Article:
Countries such as Britain and Australia have outlawed or severely restricted semi-automatic firearms, but data on their homicide shows that the ban had no measurable impact. [4]


In the cases of both countries, there is an initial spike (could be attributed to another factor) but the trend before and after the bans are relatively the same. It only goes on to prove that banning guns doesn't really affect the overall homicide rate. It should allow be mentioned that during this time period, the U.S experienced a greater drop in homicide than Australia.[5]


(5)
Illegal gun market

Guns are in incredibly high demand, especially when talk of potential regulation arises. By completely banning them, you open the doors illegal gun trading. The U.S federal government has abysmal record when it comes to prohibition. Alcohol was banned in the 20’s however it didn’t much to prevent the demand and allowed crime bosses like Al Capone to make billions from illicit trading. It was such a failure, that the 18th amendment was repealed. Now we are currently facing the poorly managed “War on Drugs” which hasn't done much to stop the drug trade amongst gangs. If we were to declare a “war on Guns”. It would be even more disastrous.

Guns are not like alcohol and drugs where you need to replenish after you use them. A gun can last for several decades if used properly, so criminals can already gain access to the 320 million firearms that are already floating around in the U.S to commit crime, and it will last them for a long time.

If the government has already failed to stop illegal drug usage, it can't do much to stop illegal gun trading. Even if we hypothetically agree that the government somehow manages to confiscate all firearms, the rise of 3D printing and private gunsmiths assure that criminals will still find a way to get access to guns. Even in China where private gun ownership is banned, 15,000 illegal firearms still made it's way to those who wanted them. Prohibition is no gurantee of success, especially in America where gun culture thrives. [6]


(6) Economic impact


An interesting angle to consider is the economic impact of banning guns.

"Companies in the United States that manufacture, distribute and sell firearms, ammunition and hunting equipment employ as many as 132,584 people in the country and generate an additional 155,402 jobs in supplier and ancillary industries. These include jobs in companies supplying goods and services to manufacturers, distributors and retailers, as well as those that depend on sales to workers in the firearms and ammunition industry. [7]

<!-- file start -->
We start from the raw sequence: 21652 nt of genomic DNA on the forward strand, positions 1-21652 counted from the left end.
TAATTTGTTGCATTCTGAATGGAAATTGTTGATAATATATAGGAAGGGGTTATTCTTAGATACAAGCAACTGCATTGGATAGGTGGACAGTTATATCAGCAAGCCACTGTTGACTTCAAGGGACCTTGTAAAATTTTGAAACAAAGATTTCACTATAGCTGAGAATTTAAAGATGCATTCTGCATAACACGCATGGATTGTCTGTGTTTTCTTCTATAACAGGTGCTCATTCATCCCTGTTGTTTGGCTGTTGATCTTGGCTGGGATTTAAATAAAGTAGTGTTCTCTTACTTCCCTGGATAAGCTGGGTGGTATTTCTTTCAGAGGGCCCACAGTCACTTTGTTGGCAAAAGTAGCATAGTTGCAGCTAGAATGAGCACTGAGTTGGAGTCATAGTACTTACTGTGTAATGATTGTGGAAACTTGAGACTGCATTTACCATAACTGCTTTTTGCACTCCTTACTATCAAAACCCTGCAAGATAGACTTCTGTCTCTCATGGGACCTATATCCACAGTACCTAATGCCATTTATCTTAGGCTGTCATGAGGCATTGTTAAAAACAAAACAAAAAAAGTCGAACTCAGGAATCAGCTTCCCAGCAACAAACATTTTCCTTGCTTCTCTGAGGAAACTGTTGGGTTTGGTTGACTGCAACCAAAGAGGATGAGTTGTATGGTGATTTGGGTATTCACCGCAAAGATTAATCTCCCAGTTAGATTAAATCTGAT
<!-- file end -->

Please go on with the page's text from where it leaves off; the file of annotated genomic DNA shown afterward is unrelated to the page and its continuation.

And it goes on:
"These are good jobs, paying an average of $50,180 in wages and benefits. And today, every job is important. In fact, workers in the United States face an unemployment rate of 5 percent. This means that there are already nearly 8 million people trying to find jobs in the nation and collecting unemployment benefits."

"The firearms and ammunition industry generates sizable tax revenues. In the United States the industry and its employees pay $6.2 billion in taxes including property, income, and sales-based levies".

While I'm certainly not suggesting that profits should be valued over human life, the trickle-down affect of unemployment shouldn't be understated. If a gun ban is passed, most of these people will lose their jobs, and the economy will lose billions, which could have been reinvested for other purposes. Unemployment undeniably is connected to poverty and crime, and we only need to observe cities like Detroit, where the manfacturing industry was hit hard by the 2008 recession.

Sources:
1: http://www.pollingreport.com...
2:https://pdfs.semanticscholar.org...
3:https://pdfs.semanticscholar.org...
4:https://mises.org...
5:http://www.gunfacts.info...
6:http://www.ibtimes.com...
7:https://www.nssf.org...

Debate Round No. 2
Varrack

Pro

Appreciated, Con. I’ll now address the opposing case.

R1) Compliance with buyback program

Con’s first point is that it may disobey the law due to the powerful influence of gun culture. Ironically, his following argument assumes that gun owners are law-abiding and would comply with new gun laws. That contradiction aside, this argument still has multiple problems:

a. Most Americans are in favor of stricter gun laws, and Con proves this with his own source. A CNN poll in it from last month finds that most respondents, when asked “do you favor or oppose stricter gun control laws?”, answered favorably at 70% [1]. Gallup, CBS News, and USA Today polls asked the same question and yielded similar results [1]. Con cherry-picked the 87% figure from a query asking about support for a ban on all guns, which isn’t relevant to the resolution of this debate.

b. Gun buybacks have worked in other countries with no reports of gun owners rising up in defiance, such as in Australia in ‘96 and Brazil in ‘03. I challenge Con to find a single buyback that resulted in noticeable disobedience, or anything that suggests US gun owners would not be civil in the event of a program happening.

R2) Illegal guns

The assertion made here is that presence of illegal guns on the unregulated market would remain unrestrained, despite my proposal. This isn’t true, however, because the banning the sale/manufacturing/importation of semi-automatic firearms would shut off the flow of new guns being added into circulation. 11 million guns were manufactured in 2013 [8], so assuming that number is the same every year, and most of those guns are semi-automatic, a ban on manufacturing would significantly reduce the amount entering circulation.